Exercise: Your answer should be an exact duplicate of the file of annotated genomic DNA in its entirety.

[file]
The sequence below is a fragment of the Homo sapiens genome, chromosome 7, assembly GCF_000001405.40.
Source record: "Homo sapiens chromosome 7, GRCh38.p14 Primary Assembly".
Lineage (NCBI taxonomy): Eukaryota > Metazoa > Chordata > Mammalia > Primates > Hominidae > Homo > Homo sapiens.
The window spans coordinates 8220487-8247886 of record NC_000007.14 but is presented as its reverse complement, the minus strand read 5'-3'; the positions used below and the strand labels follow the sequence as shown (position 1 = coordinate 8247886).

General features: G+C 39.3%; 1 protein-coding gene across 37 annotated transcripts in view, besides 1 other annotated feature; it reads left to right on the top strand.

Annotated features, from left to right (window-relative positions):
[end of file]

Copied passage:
The sequence below is a fragment of the Homo sapiens genome, chromosome 7, assembly GCF_000001405.40.
Source record: "Homo sapiens chromosome 7, GRCh38.p14 Primary Assembly".
Lineage (NCBI taxonomy): Eukaryota > Metazoa > Chordata > Mammalia > Primates > Hominidae > Homo > Homo sapiens.
The window spans coordinates 8220487-8247886 of record NC_000007.14 but is presented as its reverse complement, the minus strand read 5'-3'; the positions used below and the strand labels follow the sequence as shown (position 1 = coordinate 8247886).

General features: G+C 39.3%; 1 protein-coding gene across 37 annotated transcripts in view, besides 1 other annotated feature; it reads left to right on the top strand.

Annotated features, from left to right (window-relative positions):